How To Get Used To Playing Barre Chords

How to Get Used to Playing Barre Chords

One of the hardest things to play, especially for new guitar players, is barre chords. These need a lot of finger strength as well as patience when you are first learning them. This guide will show you how to play barre chords and make it easier for you to learn them.

How to Get Used to Playing Barre Chords

Learn Open Position Chords First

You should learn open position chords first. The reason for this is that these chords form the foundation of barre chords. You will learn all of the basic chord shapes by learning open position chords first. Your hand will also get stronger when you learn these chords.

 

The tendons in your fingers will start to stretch as you learn the chords. This will make it much easier in the future to learn barre chords.  It's essential that you learn all the open position chords before you move on as it will be much easier.

How to Get Used to Playing Barre Chords

Warm Up First

You will need to warm up your hands before you start learning the barre chords. Try playing a few scales up and down the neck of your guitar to warm up your hands. Once your hand is warm enough, you can start to practice your barre chords. You will notice a lot of pain in your hand if you try to play a bar chord when your hand is cold.

 

Play Them Slowly

You can't rush into barre chords. You should play them slowly and only play them for a few minutes each practice session. For example, take a common chord progression and play it as barre chords. Your hand is going to get quite fatigued at first while learning these chords as barres, so go slow.

 

If you try to rush the process, you may end up with an injury, or your hand will be too sore from playing other things on the instrument. As you get better at playing them, you can add more time to your playing session.

 

Keep Your First Finger Flat

One of the hardest things people have is keeping the first finger flat. This finger has to be as flat as possible because it is recreating the nut of your guitar. Lie the finger flat across all of the strings. Once the finger is flat, you can put the rest of the chord shape down.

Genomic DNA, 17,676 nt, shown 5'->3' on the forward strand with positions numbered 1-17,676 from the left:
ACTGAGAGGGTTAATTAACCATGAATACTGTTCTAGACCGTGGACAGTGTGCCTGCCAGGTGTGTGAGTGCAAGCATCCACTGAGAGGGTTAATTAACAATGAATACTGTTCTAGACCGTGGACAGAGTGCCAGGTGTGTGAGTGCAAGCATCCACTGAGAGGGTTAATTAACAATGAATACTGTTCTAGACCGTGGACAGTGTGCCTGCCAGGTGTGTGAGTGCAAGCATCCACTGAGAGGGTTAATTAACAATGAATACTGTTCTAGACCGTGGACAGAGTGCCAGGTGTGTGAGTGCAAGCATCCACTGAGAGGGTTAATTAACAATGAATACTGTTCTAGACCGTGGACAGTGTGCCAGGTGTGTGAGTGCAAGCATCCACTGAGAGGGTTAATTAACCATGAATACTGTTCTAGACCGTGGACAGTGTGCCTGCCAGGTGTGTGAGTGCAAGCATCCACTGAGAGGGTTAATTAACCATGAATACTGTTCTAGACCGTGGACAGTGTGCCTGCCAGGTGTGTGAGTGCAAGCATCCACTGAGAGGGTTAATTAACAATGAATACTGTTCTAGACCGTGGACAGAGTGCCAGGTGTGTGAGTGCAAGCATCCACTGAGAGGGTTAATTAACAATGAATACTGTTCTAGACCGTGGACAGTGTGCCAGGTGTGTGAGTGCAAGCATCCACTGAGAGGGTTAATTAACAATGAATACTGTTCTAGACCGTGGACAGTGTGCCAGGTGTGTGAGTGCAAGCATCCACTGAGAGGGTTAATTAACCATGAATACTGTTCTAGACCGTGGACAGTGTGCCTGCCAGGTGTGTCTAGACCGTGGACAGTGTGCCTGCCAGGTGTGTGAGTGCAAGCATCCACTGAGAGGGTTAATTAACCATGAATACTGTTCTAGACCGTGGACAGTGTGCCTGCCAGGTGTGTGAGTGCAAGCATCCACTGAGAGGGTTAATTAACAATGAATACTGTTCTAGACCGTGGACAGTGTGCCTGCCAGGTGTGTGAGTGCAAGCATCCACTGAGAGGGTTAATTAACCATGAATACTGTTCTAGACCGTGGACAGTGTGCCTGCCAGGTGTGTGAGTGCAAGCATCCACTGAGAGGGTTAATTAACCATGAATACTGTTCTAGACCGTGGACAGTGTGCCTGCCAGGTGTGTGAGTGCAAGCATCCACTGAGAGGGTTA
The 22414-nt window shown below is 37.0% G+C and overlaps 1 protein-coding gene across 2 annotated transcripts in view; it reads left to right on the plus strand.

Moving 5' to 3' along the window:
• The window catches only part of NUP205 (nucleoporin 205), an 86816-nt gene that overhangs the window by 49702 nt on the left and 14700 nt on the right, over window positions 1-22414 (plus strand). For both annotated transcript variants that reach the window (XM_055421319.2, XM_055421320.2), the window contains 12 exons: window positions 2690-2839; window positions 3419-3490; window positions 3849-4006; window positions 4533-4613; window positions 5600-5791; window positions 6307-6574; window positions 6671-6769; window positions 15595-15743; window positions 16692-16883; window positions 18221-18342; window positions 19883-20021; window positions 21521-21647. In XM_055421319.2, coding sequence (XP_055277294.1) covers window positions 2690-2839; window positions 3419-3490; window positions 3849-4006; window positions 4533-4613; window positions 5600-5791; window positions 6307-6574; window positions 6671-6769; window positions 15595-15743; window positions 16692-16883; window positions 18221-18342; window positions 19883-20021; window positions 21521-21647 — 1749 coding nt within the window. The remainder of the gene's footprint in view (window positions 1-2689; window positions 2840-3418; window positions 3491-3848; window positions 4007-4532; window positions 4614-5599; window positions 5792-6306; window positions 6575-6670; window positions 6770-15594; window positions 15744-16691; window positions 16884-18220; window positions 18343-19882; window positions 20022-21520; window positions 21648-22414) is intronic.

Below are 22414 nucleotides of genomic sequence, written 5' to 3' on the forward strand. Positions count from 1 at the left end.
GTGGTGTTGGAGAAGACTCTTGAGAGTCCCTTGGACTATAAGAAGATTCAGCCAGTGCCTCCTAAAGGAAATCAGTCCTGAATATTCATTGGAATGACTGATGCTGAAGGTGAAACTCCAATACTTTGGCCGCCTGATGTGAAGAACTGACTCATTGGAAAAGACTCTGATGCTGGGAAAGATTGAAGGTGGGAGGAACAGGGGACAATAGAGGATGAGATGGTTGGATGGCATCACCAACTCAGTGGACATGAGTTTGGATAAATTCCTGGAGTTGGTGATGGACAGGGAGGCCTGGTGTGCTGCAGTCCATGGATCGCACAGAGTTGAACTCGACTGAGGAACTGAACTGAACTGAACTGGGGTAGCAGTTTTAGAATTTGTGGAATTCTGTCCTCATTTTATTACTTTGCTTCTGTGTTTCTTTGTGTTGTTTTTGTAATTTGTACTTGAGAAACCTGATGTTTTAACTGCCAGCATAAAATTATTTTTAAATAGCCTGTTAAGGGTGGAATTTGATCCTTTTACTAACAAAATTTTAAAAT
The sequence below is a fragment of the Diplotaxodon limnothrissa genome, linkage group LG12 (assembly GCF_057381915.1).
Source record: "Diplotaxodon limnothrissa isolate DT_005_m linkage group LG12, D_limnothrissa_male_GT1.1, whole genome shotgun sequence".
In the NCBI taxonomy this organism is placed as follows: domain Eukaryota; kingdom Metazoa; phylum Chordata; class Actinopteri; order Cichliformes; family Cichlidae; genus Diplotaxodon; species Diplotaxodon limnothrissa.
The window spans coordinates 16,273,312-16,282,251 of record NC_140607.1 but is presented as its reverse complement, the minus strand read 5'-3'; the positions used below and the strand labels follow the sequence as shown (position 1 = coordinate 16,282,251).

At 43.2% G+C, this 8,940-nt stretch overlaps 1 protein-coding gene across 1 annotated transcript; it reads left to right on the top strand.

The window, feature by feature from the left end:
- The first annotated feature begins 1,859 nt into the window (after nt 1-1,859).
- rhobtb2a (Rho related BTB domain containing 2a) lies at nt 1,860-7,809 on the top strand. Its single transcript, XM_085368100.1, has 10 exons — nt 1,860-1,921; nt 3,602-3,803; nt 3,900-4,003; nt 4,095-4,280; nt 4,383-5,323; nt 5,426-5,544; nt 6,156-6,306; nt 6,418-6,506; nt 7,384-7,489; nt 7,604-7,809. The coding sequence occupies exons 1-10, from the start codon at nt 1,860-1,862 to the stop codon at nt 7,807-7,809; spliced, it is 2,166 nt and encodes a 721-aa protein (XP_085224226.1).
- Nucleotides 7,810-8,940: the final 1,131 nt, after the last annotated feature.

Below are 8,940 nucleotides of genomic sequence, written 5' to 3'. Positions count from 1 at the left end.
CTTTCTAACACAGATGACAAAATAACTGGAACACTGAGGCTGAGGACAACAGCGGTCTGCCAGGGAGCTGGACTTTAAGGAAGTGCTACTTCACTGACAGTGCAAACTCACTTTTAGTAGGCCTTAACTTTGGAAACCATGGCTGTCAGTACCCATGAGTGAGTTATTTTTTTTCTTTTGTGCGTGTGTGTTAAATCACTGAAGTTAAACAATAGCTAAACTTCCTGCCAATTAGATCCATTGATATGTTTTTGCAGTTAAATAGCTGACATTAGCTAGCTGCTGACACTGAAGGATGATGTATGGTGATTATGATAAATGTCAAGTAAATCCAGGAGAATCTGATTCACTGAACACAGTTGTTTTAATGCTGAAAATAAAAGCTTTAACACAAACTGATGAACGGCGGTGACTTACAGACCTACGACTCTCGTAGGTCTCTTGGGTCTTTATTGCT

For example, if you’re playing a G major barre chord, You play this at the third fret. Put the first finger down at the 3rd fret and the E major shape underneath it. Keep the finger as flat as you can as you put the rest of the fingers down to form the chord.

 

Don't Tighten The Grip

A lot of players will try to tighten their grip when playing barre chords. They think that a tighter grip is going to make the chord easier. If you tighten your grip too much, your hand will get tired, and you won't be able to play the chord at all. You'll get better results with the chord if you keep practicing it as relaxed as possible.

 

Some of the notes won't ring at first. This is common when learning barre chords. You should keep your hand as relaxed as possible. Place all the fingers in the right position and hold a gentle grip. You still have to press down enough on the strings, but don't press down and strain your hand. Have a relaxed grip, and then try playing the chord.

How to Get Used to Playing Barre Chords

Evaluate Problem Areas

When learning in these chords, you may come into problem areas. Some of your fingers may not be sitting on the strings correctly. This will create a situation where the string starts to buzz. You can usually get rid of this buzz by changing the angle of your fingers. make sure they are not interfering with any of the other strings. If your hand is resting on some strings it shouldn't be resting on, you'll get buzzing strings.

 

Play the chord one string at a time and notice where the buzzing is coming from. This allows you to locate the problem areas so you can adjust your fingers. If it’s still buzzing after you do this, you probably just need to practice the chord more.


Patience Is Key

You are not alone if you have problems with barre chords. This is one of the major stumbling blocks that all guitar players face. You have to give the process enough time. Try using lighter guitar strings. These are easier to press down and won't tire out your fingers as much. Practice barre chords every day if possible, but only for a few minutes. As you get better, they will start to ring out clearer and sound a lot nicer.

 

Conclusion

Learning barre chords can be a frustrating process. It will take time before you can play these chords. Be sure to practice some each day but only for a few minutes. Allow your hand to rest if it gets tired. Don't try to rush it when learning these chords.